Metrosexual tips for summer

Whatever happened to the Cheeto-stained cavemen proudly wandering the streets with hair poking from their monster truck T-shirts? When did the male archetype turn from chugging beer and talking hardware to sipping Zima and perusing the latest Maxim at the spa? Not that redneck clichés equal masculinity, but trends point to men becoming more and more like women—at least when it comes to grooming.

Most guys I know are hard-pressed to brush their teeth and slap on Speed Stick in the morning let alone wake up hours before work to steam, exfoliate, buff and tweeze. But big screen examples have been setting a different trend—the kind that has men referring to the Queer Eye crew like they wrote the book on style (oh wait, they did). I can appreciate a man who cares about his appearance, but if he has more styling products than I do, there's a problem. I realize beautification methods are as relative as beauty itself, but where do you draw the line between conscientious and extreme, handsome and plastic?

Answering this question involved some delicate planning. How could I approach the subject without making grand, unfounded statements about what it means to be a man? I have never been one and though I know quite a few, I don't presume to understand the inner-workings of the male psyche. I do know that in general, cultural stereotypes and sexual insecurities make it hard for average guys to feel OK about doing "girly stuff." This includes just about everything beyond the aforementioned toothpaste/deodorant routine, though many men are discovering that grooming can be as fun and empowering as it is attractive—even waxing.

Waxing, or "manscaping" as it has been so glibly called in recent months, seems to be one of the most controversial, metrosexual habits. Unwanted hair on backs, necks, arms, ears, noses and what-have-you can now be eradicated at home or preferably, by a trained aesthetician. But how many men (or women for that matter) are lining up to expose their furry selves to the potential pain and embarrassment of a full-on wax? According to Darcy Robens, the receptionist at Napoleon's (a downtown day spa that caters almost exclusively to men), not very many—at least not yet. She explained that while the regular clientele has continued to grow since their August opening last year, most men draw the line at massage and a shave.

"We have a couple guys who get their backs waxed regularly and a few who do the whole shebang, but it's mostly men whose wives gave them gift certificates that come in just to try it out," Robens said. Sometimes they come back, sometimes they don't, but she insisted that the growing popularity of the metrosexual look has contributed to greater curiosity and fewer issues about experimenting.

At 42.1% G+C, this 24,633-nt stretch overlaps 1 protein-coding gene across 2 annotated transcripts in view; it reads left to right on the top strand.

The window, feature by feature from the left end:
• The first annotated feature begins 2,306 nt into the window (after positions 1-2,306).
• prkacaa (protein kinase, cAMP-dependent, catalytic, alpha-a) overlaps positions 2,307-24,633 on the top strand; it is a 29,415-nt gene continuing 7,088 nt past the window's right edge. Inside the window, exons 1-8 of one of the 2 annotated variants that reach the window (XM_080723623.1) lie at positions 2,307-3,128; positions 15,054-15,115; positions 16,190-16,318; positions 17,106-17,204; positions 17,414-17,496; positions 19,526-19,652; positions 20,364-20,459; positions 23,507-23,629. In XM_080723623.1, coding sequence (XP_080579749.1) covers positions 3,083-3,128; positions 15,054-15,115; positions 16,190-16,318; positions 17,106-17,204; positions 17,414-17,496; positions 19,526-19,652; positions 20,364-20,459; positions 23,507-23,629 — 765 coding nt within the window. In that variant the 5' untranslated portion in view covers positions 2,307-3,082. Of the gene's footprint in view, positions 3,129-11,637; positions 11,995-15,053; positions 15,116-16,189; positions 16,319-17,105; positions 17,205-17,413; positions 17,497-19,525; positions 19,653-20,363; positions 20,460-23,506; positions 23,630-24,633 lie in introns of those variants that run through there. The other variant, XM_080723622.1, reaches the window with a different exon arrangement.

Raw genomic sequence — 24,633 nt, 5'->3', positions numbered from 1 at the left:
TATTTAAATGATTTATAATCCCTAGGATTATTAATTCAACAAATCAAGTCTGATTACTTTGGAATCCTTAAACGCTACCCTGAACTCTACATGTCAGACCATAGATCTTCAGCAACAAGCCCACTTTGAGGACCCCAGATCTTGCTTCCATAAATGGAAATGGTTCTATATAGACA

Mary-Ann Gillis, owner and master massage therapist/aesthetician of the Seventh Direction Therapeutic Day Spa agrees that both men and women are to blame for all the superficial hoopla. "We have to ask ourselves what sorts of messages we're sending them," she said. "We want them to be a little bit of everything, and they have celebrity examples like Brad Pitt who can dress up really nice or grow a beard and still look hot—how does a regular man compete with that?" For some, competing with Pitt's greased, Spartan Bo-hunk look means going in for regular waxing sessions. Mary-Ann has a few such male patrons but admitted that most of them are body builders or tolerant husbands who have agreed to do a favor for their wives. "Bodybuilders do it because a hairless body shows definition better, but average guys come in to have their backs waxed because their wives want them to. There's a lot of homophobia, but they soon realize that there are no pink robes," Gillis laughed. "I try to make the experience as enjoyable as possible, but men don't tolerate pain well. They should prepare much like the do for the dentist—Tylenol or wine."

Hearing it from the experts is one thing, but what better way to understand male waxing than the testimony of a manscaping survivor? Using my connections in the local spa network, I called up a massage therapist and self-proclaimed amateur waxer named Rachel. Two weeks ago, she talked her husband into letting her wax his upper body. The results were unsurprising.

"He was too embarrassed to come into the spa, so I took everything home. It took me about an hour and a half just to do his shoulders. I wanted to do the rest of his back, but it took so long that he was getting nauseous," she giggled. According to her, the physical result was "nice and smooth" aside from slight bleeding and skin irritation. According to him, the look was indeed nice and smooth but didn't quite justify the pain and hassle.

"I don't know how she talked me into it. It wasn't all that bad really, but after an hour it got a little old. I was glad that the hair was gone, but it wasn't worth it," he said. Despite being the "only idiot" among his friends to have tried waxing, he doesn't see it as an excessive or overly feminine part of upkeep. "If a guy's all that worried about it, it's no different than a girl going in to get waxed. I probably wouldn't sign myself up again unless I had some fatal disease and wanted to do it before I died," he said.

Fatal diseases aside, more and more men are venturing into the once forbidden world of manicured style. When you think about it, being waxed is as normal as trimming nose hair or lifting weights. It's all part of proactive self-betterment, and if it makes you feel good and look good, it must be good. As Gillis says: "If you're doing it for yourself, you're going to feel better about yourself."

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